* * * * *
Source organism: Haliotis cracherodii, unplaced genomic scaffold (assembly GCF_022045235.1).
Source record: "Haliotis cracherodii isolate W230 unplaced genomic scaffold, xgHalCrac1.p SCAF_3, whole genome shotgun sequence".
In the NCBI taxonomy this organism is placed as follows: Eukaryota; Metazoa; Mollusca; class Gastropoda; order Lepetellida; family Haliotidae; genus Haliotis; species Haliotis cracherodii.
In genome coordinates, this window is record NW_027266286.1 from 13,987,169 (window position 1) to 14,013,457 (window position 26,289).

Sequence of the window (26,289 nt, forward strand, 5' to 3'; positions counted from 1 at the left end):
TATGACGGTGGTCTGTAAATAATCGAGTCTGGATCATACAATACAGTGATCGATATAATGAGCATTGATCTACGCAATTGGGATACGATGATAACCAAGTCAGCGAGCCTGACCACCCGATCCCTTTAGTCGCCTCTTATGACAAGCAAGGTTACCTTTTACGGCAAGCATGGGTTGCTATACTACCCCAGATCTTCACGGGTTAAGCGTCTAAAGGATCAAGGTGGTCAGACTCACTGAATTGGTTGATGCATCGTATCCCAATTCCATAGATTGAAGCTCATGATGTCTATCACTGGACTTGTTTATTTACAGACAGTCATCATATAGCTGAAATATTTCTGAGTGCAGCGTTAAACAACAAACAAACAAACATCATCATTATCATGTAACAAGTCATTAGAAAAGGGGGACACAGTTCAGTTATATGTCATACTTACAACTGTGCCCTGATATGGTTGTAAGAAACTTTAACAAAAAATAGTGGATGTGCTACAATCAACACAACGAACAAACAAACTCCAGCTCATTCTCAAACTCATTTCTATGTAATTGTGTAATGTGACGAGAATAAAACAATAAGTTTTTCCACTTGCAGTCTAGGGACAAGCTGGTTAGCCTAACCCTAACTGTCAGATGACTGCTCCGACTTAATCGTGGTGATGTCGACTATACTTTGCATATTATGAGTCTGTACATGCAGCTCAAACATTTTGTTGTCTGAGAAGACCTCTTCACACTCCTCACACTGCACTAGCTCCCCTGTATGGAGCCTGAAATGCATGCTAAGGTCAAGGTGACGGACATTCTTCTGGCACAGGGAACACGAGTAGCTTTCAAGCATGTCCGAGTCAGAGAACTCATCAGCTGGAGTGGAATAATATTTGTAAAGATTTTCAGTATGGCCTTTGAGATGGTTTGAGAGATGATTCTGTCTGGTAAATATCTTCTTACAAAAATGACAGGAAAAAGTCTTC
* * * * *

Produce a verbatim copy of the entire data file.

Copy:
Source organism: Haliotis cracherodii, unplaced genomic scaffold (assembly GCF_022045235.1).
Source record: "Haliotis cracherodii isolate W230 unplaced genomic scaffold, xgHalCrac1.p SCAF_3, whole genome shotgun sequence".
In the NCBI taxonomy this organism is placed as follows: Eukaryota; Metazoa; Mollusca; class Gastropoda; order Lepetellida; family Haliotidae; genus Haliotis; species Haliotis cracherodii.
In genome coordinates, this window is record NW_027266286.1 from 13,987,169 (window position 1) to 14,013,457 (window position 26,289).

Sequence of the window (26,289 nt, forward strand, 5' to 3'; positions counted from 1 at the left end):
TATGACGGTGGTCTGTAAATAATCGAGTCTGGATCATACAATACAGTGATCGATATAATGAGCATTGATCTACGCAATTGGGATACGATGATAACCAAGTCAGCGAGCCTGACCACCCGATCCCTTTAGTCGCCTCTTATGACAAGCAAGGTTACCTTTTACGGCAAGCATGGGTTGCTATACTACCCCAGATCTTCACGGGTTAAGCGTCTAAAGGATCAAGGTGGTCAGACTCACTGAATTGGTTGATGCATCGTATCCCAATTCCATAGATTGAAGCTCATGATGTCTATCACTGGACTTGTTTATTTACAGACAGTCATCATATAGCTGAAATATTTCTGAGTGCAGCGTTAAACAACAAACAAACAAACATCATCATTATCATGTAACAAGTCATTAGAAAAGGGGGACACAGTTCAGTTATATGTCATACTTACAACTGTGCCCTGATATGGTTGTAAGAAACTTTAACAAAAAATAGTGGATGTGCTACAATCAACACAACGAACAAACAAACTCCAGCTCATTCTCAAACTCATTTCTATGTAATTGTGTAATGTGACGAGAATAAAACAATAAGTTTTTCCACTTGCAGTCTAGGGACAAGCTGGTTAGCCTAACCCTAACTGTCAGATGACTGCTCCGACTTAATCGTGGTGATGTCGACTATACTTTGCATATTATGAGTCTGTACATGCAGCTCAAACATTTTGTTGTCTGAGAAGACCTCTTCACACTCCTCACACTGCACTAGCTCCCCTGTATGGAGCCTGAAATGCATGCTAAGGTCAAGGTGACGGACATTCTTCTGGCACAGGGAACACGAGTAGCTTTCAAGCATGTCCGAGTCAGAGAACTCATCAGCTGGAGTGGAATAATATTTGTAAAGATTTTCAGTATGGCCTTTGAGATGGTTTGAGAGATGATTCTGTCTGGTAAATATCTTCTTACAAAAATGACAGGAAAAAGTCTTC